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Cortical ß-amyloid plaque load detection using QSM in Alzheimer’s patients at 9.4T

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Tuzzi,  E
Department High-Field Magnetic Resonance, Max Planck Institute for Biological Cybernetics, Max Planck Society;
Max Planck Institute for Biological Cybernetics, Max Planck Society;

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Pohmann,  R
Department High-Field Magnetic Resonance, Max Planck Institute for Biological Cybernetics, Max Planck Society;
Max Planck Institute for Biological Cybernetics, Max Planck Society;

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Loktyushin,  A
Department High-Field Magnetic Resonance, Max Planck Institute for Biological Cybernetics, Max Planck Society;
Max Planck Institute for Biological Cybernetics, Max Planck Society;

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Scheffler,  K
Department High-Field Magnetic Resonance, Max Planck Institute for Biological Cybernetics, Max Planck Society;
Max Planck Institute for Biological Cybernetics, Max Planck Society;

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Hagberg,  GE
Department High-Field Magnetic Resonance, Max Planck Institute for Biological Cybernetics, Max Planck Society;
Max Planck Institute for Biological Cybernetics, Max Planck Society;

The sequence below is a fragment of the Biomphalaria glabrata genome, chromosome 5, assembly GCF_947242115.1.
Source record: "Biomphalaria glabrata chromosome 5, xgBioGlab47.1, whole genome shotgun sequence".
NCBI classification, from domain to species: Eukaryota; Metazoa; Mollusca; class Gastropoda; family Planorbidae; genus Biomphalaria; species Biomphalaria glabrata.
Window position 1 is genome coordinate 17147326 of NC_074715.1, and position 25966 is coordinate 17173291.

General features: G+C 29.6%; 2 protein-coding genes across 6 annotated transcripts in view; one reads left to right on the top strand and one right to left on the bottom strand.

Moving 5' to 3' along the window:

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Citation

Tuzzi, E., Pohmann, R., Loktyushin, A., Laske, C., Scheffler, K., & Hagberg, G. (2021). Cortical ß-amyloid plaque load detection using QSM in Alzheimer’s patients at 9.4T. In 2021 ISMRM & SMRT Annual Meeting & Exhibition (ISMRM 2021).


Cite as: http://hdl.handle.net/21.11116/0000-0008-EF18-1
Abstract
Beta-amyloid (Aβ) plaques are characteristic of Alzheimer’s Disease (AD) brain and cause effects which can be detected by QSM. It has been shown that cortical plaque-load could be used to distinguish AD patients from healthy controls (HC) using ultra-high spatial resolution QSM at ultra-high-field (9.4 and 14.1T), in-vivo and ex-vivo. We aimed to extend these observations to a larger cohort of patients and controls at two different spatial resolutions. We found a significative (p<0.05) increase in plaque-load in AD compared to HC at both resolutions. Interestingly, some cortical regions also showed greater (p<0.05) diamagnetic effects in AD compared to HC.